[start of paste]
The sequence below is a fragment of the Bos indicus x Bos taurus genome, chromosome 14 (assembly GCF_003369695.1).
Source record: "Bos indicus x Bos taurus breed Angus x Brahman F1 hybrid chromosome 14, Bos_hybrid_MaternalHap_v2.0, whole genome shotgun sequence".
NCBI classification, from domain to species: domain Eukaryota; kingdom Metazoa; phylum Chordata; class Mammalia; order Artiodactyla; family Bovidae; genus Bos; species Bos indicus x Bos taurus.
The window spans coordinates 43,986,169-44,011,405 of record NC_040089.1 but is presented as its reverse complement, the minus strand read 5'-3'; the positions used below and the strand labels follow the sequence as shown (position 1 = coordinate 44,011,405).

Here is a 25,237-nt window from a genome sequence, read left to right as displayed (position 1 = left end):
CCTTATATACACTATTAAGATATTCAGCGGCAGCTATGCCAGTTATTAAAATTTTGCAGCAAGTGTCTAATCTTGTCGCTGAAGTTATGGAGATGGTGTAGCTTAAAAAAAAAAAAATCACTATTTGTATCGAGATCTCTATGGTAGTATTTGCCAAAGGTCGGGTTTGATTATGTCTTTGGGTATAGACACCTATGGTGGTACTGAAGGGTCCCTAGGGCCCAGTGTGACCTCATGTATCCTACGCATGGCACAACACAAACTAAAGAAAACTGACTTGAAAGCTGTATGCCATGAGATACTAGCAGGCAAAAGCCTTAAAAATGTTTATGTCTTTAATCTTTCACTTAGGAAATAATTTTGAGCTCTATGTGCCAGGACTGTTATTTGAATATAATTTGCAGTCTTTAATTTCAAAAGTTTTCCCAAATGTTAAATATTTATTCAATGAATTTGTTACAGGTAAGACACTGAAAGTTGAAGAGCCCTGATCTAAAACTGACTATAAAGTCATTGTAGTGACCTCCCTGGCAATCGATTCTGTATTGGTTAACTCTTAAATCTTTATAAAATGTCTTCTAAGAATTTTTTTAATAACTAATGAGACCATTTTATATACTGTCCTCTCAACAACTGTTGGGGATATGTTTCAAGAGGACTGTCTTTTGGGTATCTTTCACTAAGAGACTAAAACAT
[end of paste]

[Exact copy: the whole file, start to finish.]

The sequence below is a fragment of the Bos indicus x Bos taurus genome, chromosome 14 (assembly GCF_003369695.1).
Source record: "Bos indicus x Bos taurus breed Angus x Brahman F1 hybrid chromosome 14, Bos_hybrid_MaternalHap_v2.0, whole genome shotgun sequence".
NCBI classification, from domain to species: domain Eukaryota; kingdom Metazoa; phylum Chordata; class Mammalia; order Artiodactyla; family Bovidae; genus Bos; species Bos indicus x Bos taurus.
The window spans coordinates 43,986,169-44,011,405 of record NC_040089.1 but is presented as its reverse complement, the minus strand read 5'-3'; the positions used below and the strand labels follow the sequence as shown (position 1 = coordinate 44,011,405).

Here is a 25,237-nt window from a genome sequence, read left to right as displayed (position 1 = left end):
CCTTATATACACTATTAAGATATTCAGCGGCAGCTATGCCAGTTATTAAAATTTTGCAGCAAGTGTCTAATCTTGTCGCTGAAGTTATGGAGATGGTGTAGCTTAAAAAAAAAAAAATCACTATTTGTATCGAGATCTCTATGGTAGTATTTGCCAAAGGTCGGGTTTGATTATGTCTTTGGGTATAGACACCTATGGTGGTACTGAAGGGTCCCTAGGGCCCAGTGTGACCTCATGTATCCTACGCATGGCACAACACAAACTAAAGAAAACTGACTTGAAAGCTGTATGCCATGAGATACTAGCAGGCAAAAGCCTTAAAAATGTTTATGTCTTTAATCTTTCACTTAGGAAATAATTTTGAGCTCTATGTGCCAGGACTGTTATTTGAATATAATTTGCAGTCTTTAATTTCAAAAGTTTTCCCAAATGTTAAATATTTATTCAATGAATTTGTTACAGGTAAGACACTGAAAGTTGAAGAGCCCTGATCTAAAACTGACTATAAAGTCATTGTAGTGACCTCCCTGGCAATCGATTCTGTATTGGTTAACTCTTAAATCTTTATAAAATGTCTTCTAAGAATTTTTTTAATAACTAATGAGACCATTTTATATACTGTCCTCTCAACAACTGTTGGGGATATGTTTCAAGAGGACTGTCTTTTGGGTATCTTTCACTAAGAGACTAAAACAT